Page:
Catching up with
Amanat Ali Khan
Post-Kohraam, Amanat Ali has his heart set upon making it big in playback singing.
By Maliha Rehman
“I love Shah Rukh Khan. I would love to sing for him some day. While I was a contestant in Zee TV’s Sa Re Ga Ma Pa,
Shah Rukh Khan once came as a judge and he told me, ‘The world is my fan but I am your
fan.’ Hearing that was such an honor. I think that is the best compliment I have ever received.”
– Amanat Ali Khan
When I call up Amanat Ali Khan for an interview, Shafqat Amanat Ali’s ‘Khairiyaan De Naal’ plays as his ring tone. I mention this to him later and he enthuses, “I love that song. Shafqat Amanat Ali is one of my favorite singers.”
In the course of our interview, I discover that Amanat Ali is just as exuberant about all his favourites. His favourite singers also include Rahat Fateh Ali Khan, Atif Aslam and Sajjad Ali while his favorite actor on any given day is Shah Rukh Khan. “I love Shah Rukh Khan,” he asserts. “I would love to sing for him some day. While I was a contestant in Zee TV’s Sa Re Ga Ma Pa, Shah Rukh Khan once came as a judge and he told me, ‘The world is my fan but I am your fan.’ Hearing that was such an honor. I think that is the best compliment I have ever received.”
That’s Amanat Ali for you. A remarkable singer himself, he is generous with his compliments – a novelty in the competitive, backstabbing world that is the Pakistani music industry. The 22-year-old singer’s career so far has the makings of a fairy tale. At the age of 18, he was selected to participate in Zee Sa Re Ga Ma Pa’s Pakistan-Middle East challenge. He subsequently won the contest and was invited to participate in Sa Re Ga Ma Pa’s global competition, alongside 75 other contestants. In this contest he eventually ranked second-runner up in India and first, according to the international votes. During his tryst with Sa Re Ga Ma Pa, he won over judges and fans alike. When he sang ‘Hangama Hai Kyon Barpa’ in the show’s ghazal round, judge Jagjit Singh commented that he had left all the other contestants far behind. Following the show’s finale, he participated in three world tours with the likes of Atif Aslam, Kailash Kher and the Bachchan clan. On returning to Pakistan, he released his debut album, Kohraam.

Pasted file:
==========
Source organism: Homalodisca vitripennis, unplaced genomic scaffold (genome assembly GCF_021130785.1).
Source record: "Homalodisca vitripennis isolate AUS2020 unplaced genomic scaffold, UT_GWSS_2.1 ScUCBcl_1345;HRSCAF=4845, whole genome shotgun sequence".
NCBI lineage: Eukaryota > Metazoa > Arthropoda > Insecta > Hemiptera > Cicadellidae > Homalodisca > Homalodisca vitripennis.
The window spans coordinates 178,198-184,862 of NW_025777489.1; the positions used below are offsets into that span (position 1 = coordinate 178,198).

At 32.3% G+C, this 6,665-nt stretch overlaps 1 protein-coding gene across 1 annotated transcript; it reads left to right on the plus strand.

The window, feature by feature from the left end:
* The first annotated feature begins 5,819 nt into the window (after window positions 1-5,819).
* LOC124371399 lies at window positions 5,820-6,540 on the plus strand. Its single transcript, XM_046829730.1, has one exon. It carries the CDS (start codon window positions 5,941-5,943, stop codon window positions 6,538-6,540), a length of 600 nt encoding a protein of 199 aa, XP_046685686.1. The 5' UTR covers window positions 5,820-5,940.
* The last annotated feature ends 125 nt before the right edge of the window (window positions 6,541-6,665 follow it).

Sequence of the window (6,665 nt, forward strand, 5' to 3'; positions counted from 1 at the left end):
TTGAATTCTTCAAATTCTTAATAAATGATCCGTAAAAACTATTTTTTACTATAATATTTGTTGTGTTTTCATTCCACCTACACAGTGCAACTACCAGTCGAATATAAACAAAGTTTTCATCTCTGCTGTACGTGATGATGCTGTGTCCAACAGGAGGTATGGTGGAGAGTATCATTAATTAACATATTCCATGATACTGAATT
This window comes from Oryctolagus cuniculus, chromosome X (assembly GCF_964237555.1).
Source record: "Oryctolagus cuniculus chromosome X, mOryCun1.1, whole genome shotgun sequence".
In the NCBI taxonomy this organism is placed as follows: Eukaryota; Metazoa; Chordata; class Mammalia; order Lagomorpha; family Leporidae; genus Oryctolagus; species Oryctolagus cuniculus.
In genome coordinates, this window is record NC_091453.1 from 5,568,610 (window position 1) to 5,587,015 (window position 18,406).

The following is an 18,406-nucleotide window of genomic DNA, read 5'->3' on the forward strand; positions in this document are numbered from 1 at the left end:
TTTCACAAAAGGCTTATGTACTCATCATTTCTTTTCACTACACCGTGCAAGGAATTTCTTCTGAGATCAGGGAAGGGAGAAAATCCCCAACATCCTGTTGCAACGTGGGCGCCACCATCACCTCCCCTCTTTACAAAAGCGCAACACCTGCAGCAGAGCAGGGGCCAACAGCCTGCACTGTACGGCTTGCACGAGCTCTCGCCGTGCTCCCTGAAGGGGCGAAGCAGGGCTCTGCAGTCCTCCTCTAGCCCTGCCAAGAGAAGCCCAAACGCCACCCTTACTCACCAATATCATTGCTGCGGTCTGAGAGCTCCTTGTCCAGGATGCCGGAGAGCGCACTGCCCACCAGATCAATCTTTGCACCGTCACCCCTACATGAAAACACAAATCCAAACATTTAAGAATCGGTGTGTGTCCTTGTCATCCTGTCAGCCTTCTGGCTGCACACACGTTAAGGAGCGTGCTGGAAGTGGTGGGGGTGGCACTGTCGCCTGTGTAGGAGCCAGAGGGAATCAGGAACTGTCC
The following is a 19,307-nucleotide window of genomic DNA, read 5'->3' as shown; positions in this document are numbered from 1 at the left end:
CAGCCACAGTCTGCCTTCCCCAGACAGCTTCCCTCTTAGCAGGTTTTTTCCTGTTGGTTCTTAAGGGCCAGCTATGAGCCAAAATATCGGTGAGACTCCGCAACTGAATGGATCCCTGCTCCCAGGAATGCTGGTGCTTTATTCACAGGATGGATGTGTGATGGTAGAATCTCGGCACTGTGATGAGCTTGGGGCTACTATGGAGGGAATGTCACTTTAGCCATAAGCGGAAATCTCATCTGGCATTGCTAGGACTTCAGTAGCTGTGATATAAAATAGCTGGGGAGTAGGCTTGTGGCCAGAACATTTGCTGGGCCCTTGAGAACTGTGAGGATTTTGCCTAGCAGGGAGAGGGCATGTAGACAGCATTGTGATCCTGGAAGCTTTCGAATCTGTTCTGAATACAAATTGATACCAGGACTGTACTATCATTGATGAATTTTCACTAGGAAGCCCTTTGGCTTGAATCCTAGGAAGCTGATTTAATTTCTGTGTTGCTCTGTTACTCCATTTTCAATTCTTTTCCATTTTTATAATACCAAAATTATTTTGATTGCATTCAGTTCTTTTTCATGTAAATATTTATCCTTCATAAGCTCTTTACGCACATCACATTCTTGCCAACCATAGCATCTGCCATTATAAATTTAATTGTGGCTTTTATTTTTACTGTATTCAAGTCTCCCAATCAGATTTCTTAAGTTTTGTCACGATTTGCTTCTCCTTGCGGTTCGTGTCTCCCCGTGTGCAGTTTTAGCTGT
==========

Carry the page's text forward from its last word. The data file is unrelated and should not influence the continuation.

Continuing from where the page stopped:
The ease with which he rose to stardom is probably the reason why he has such an unguarded, trusting attitude. “I haven’t had to work my way up from the lower wrungs of the music industry,” he agrees. “Luckily, even prior to the release of my first album, I already had fans from all over the world through Sa Re Ga Ma Pa. I didn’t have to experience the politics involved in trying to establish a career in singing without any outside connections. Unlike other newcomers, my career so far has been relatively smooth sailing. Now, though, I am beginning to notice the hypocrisy in the music business. People aren’t what they seem to be. I returned from India and renowned musicians came up to me and commended me. Post-Kohraam, they’re no longer as congenial. Suddenly, I am their competition.”
So, how does he plan to deal with this competition? “I am just going to work hard,” is his simple solution. “I invested a lot of effort into Kohraam, trying to make it as diverse as possible. The album includes contemporary songs that will please everyone and more classical, raga-based songs for true music aficionados. So far, two videos have been released; of the title track ‘Kohraam’ and of ‘Thumri’.”
He has also sung a song for the soundtrack of Indian movie Dostana. I ask him how he’s faring in Bollywood post the Mumbai bomb blasts. “The Mumbai blasts definitely made things difficult in the beginning,” he says. “Some of the Indian playback songs sung by Pakistani singers were re-sung by Indians. This happened to one of my songs also. Now, slowly, the situation is improving. I have recorded songs with Ismail Darbar and Vishal Shehkar that will be releasing soon. Even prior to the Mumbai incident, there has always been an underlying tension towards Pakistanis amongst the Indians. As a contestant in Sa Re Ga Ma Pa, I had a very strong fan base. Still, when I sang a Pakistani patriotic song ‘Ae Watan Pyaare Watan’ in the show’s 15th August patriotic song special, the very people who had idolized me, turned against me.”
So, does he plan to continue pursuing a career in India? “Of course,” he asserts. “I can reach people all over the world through the Indian media. Their channels are aired everywhere while only a handful of our Pakistani channels are available in areas like Europe and the U.S.A.”
With Kohraam due to release in India in December and a concert tour planned soon thereafter, I wonder what Amanat Ali wants to concentrate on in the future – solo albums or playback singing? “Playback singing is my first love,” he reveals. “In Pakistan, this ‘album culture’ is more popular but in India, people are more fond of listening to Indian movie songs.”
It seems as if Amanat Ali has his heart set upon making it big in India. Pakistani singers like Rahat Fateh Ali Khan and Adnan Sami Khan have gained a strong foothold in the Indian music industry. A longer list of singers have returned back home without much success. Whether or not Amanat Ali manages to leave a mark across the border, only time will tell.
Source: INSTEP Magazine